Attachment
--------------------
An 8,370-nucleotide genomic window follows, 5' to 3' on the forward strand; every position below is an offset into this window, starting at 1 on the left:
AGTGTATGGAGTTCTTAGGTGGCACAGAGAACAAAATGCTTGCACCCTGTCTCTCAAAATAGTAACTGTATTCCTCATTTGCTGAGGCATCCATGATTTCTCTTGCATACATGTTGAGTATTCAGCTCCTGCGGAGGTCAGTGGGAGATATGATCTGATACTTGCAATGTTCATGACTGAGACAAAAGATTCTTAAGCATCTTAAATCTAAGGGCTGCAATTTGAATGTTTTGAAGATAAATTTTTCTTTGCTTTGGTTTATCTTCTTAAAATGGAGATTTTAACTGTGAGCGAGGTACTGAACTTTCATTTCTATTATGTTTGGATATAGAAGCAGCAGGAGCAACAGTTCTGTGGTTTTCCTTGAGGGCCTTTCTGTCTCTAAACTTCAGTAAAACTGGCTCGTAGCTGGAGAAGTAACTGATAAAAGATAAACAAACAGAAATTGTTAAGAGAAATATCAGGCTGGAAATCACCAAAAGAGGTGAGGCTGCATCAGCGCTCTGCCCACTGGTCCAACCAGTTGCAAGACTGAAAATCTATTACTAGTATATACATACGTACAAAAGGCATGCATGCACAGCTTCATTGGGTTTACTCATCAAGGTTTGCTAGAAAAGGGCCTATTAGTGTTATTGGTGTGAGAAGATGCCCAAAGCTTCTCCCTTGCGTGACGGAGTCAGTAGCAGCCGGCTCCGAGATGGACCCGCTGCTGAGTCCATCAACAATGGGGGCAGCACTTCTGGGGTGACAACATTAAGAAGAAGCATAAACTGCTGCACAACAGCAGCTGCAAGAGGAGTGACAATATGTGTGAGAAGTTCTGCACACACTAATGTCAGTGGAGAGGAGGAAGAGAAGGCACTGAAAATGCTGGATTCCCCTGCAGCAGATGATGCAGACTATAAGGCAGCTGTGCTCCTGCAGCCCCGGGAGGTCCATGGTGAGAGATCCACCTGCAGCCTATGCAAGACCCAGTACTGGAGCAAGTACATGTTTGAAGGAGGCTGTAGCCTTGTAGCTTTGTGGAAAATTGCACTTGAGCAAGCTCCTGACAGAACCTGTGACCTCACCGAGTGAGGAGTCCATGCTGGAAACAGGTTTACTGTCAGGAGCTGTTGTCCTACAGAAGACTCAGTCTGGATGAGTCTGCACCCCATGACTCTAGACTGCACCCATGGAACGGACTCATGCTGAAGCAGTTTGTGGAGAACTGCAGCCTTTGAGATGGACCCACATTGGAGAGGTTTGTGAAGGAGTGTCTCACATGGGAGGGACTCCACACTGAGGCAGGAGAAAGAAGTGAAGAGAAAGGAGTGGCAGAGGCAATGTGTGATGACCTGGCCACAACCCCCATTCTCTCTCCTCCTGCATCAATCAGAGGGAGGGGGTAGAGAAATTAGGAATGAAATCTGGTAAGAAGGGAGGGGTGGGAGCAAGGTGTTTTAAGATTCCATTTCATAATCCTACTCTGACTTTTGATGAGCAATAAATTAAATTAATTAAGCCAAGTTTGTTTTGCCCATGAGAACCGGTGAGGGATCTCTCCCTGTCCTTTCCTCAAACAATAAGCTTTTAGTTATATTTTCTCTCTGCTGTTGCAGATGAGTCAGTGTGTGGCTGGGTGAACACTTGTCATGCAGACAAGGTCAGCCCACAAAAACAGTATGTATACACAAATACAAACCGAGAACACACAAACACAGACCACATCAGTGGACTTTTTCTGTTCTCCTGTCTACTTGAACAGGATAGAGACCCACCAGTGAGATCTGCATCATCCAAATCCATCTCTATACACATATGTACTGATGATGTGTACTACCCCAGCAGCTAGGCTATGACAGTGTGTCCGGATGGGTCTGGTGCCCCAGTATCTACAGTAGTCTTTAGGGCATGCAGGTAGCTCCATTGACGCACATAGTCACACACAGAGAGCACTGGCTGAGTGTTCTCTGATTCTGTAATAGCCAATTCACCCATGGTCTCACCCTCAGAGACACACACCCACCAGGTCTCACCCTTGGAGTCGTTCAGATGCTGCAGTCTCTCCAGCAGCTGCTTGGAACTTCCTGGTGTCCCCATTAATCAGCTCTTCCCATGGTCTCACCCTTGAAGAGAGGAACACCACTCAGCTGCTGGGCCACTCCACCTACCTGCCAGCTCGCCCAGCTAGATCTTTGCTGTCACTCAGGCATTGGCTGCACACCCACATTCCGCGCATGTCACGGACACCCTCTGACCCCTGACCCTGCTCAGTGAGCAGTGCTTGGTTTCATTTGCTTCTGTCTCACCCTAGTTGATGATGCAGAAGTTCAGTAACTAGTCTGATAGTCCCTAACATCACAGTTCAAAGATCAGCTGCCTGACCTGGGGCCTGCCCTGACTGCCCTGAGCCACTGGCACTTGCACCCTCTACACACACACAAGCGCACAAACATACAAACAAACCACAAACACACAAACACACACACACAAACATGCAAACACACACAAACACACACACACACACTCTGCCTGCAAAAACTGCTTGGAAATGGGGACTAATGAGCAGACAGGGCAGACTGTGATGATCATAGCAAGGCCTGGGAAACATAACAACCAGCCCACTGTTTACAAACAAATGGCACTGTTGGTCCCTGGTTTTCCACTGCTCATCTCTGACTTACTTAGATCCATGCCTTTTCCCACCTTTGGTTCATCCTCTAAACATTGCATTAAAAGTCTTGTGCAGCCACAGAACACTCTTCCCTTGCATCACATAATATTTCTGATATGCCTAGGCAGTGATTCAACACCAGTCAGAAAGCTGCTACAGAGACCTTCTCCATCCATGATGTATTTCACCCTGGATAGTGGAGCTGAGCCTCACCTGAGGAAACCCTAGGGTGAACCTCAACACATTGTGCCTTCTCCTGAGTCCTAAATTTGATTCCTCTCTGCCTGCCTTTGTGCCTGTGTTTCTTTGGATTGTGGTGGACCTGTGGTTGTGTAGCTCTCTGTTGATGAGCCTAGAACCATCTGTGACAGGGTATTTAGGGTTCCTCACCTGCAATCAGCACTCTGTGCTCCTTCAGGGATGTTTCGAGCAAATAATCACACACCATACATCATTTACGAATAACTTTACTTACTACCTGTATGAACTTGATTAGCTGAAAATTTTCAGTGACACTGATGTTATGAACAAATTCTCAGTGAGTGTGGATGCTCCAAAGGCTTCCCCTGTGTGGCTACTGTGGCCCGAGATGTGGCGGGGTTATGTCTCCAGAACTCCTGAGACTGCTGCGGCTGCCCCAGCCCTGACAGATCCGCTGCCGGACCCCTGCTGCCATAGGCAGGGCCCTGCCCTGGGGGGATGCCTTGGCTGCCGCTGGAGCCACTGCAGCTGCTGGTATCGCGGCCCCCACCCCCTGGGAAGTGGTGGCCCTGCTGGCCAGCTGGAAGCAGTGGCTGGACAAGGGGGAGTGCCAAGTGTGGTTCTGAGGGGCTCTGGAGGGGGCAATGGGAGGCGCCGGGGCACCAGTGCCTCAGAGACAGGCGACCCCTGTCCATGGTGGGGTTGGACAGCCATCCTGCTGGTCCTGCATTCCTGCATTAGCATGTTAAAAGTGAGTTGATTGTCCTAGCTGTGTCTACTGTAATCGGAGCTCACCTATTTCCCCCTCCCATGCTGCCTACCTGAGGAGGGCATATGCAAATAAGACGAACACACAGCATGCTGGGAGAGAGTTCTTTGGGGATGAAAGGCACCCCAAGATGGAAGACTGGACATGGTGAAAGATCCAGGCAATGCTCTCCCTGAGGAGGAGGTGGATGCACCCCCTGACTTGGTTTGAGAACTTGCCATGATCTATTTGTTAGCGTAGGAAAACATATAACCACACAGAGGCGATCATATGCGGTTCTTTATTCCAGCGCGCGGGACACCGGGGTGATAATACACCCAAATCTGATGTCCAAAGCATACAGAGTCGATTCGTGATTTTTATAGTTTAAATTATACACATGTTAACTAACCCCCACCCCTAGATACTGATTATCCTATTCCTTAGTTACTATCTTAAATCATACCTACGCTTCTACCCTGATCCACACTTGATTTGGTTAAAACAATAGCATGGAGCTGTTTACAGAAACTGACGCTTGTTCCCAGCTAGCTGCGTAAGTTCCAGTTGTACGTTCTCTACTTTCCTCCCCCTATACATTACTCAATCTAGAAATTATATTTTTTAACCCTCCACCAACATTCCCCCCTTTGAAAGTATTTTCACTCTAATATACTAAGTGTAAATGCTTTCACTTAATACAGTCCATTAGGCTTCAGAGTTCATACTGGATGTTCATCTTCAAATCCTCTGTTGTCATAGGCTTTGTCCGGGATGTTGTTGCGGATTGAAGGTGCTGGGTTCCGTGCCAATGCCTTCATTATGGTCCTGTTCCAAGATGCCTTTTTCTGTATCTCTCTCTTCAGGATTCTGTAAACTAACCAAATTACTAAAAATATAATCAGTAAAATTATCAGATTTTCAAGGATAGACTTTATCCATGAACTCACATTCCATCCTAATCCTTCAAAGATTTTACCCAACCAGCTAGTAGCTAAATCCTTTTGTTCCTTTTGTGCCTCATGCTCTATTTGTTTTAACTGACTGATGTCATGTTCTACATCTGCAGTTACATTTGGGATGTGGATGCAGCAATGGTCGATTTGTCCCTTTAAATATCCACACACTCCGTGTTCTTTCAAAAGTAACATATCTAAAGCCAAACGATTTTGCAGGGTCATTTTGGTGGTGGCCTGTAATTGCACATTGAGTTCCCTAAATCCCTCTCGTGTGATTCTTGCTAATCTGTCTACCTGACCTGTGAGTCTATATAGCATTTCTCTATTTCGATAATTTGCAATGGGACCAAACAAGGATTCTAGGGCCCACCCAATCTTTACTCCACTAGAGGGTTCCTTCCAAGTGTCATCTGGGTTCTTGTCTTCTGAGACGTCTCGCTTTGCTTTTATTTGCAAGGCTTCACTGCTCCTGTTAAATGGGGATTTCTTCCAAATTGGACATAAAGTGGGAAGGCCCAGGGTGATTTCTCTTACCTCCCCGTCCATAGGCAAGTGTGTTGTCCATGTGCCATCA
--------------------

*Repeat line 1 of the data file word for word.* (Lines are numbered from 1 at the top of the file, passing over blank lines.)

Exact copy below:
An 8,370-nucleotide genomic window follows, 5' to 3' on the forward strand; every position below is an offset into this window, starting at 1 on the left: